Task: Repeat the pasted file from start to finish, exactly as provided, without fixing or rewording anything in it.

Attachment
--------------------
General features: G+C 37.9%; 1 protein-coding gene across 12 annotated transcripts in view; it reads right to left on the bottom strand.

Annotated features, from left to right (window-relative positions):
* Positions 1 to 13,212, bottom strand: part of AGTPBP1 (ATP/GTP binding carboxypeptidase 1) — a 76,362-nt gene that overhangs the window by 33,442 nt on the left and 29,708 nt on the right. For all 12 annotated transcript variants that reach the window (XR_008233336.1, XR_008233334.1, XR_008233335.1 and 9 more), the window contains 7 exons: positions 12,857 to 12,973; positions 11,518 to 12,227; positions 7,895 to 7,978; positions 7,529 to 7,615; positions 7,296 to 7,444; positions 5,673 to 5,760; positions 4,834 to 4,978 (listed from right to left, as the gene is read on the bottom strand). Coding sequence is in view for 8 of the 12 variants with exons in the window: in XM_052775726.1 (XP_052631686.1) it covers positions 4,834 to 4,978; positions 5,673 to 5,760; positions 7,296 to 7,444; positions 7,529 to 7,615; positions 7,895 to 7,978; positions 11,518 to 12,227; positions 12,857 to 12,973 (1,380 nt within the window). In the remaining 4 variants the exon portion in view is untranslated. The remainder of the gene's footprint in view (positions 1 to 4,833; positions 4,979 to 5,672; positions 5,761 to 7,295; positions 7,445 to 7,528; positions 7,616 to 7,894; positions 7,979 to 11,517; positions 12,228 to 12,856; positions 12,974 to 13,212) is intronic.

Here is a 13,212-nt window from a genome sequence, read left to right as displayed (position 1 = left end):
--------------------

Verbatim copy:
General features: G+C 37.9%; 1 protein-coding gene across 12 annotated transcripts in view; it reads right to left on the bottom strand.

Annotated features, from left to right (window-relative positions):
* Positions 1 to 13,212, bottom strand: part of AGTPBP1 (ATP/GTP binding carboxypeptidase 1) — a 76,362-nt gene that overhangs the window by 33,442 nt on the left and 29,708 nt on the right. For all 12 annotated transcript variants that reach the window (XR_008233336.1, XR_008233334.1, XR_008233335.1 and 9 more), the window contains 7 exons: positions 12,857 to 12,973; positions 11,518 to 12,227; positions 7,895 to 7,978; positions 7,529 to 7,615; positions 7,296 to 7,444; positions 5,673 to 5,760; positions 4,834 to 4,978 (listed from right to left, as the gene is read on the bottom strand). Coding sequence is in view for 8 of the 12 variants with exons in the window: in XM_052775726.1 (XP_052631686.1) it covers positions 4,834 to 4,978; positions 5,673 to 5,760; positions 7,296 to 7,444; positions 7,529 to 7,615; positions 7,895 to 7,978; positions 11,518 to 12,227; positions 12,857 to 12,973 (1,380 nt within the window). In the remaining 4 variants the exon portion in view is untranslated. The remainder of the gene's footprint in view (positions 1 to 4,833; positions 4,979 to 5,672; positions 5,761 to 7,295; positions 7,445 to 7,528; positions 7,616 to 7,894; positions 7,979 to 11,517; positions 12,228 to 12,856; positions 12,974 to 13,212) is intronic.

Here is a 13,212-nt window from a genome sequence, read left to right as displayed (position 1 = left end):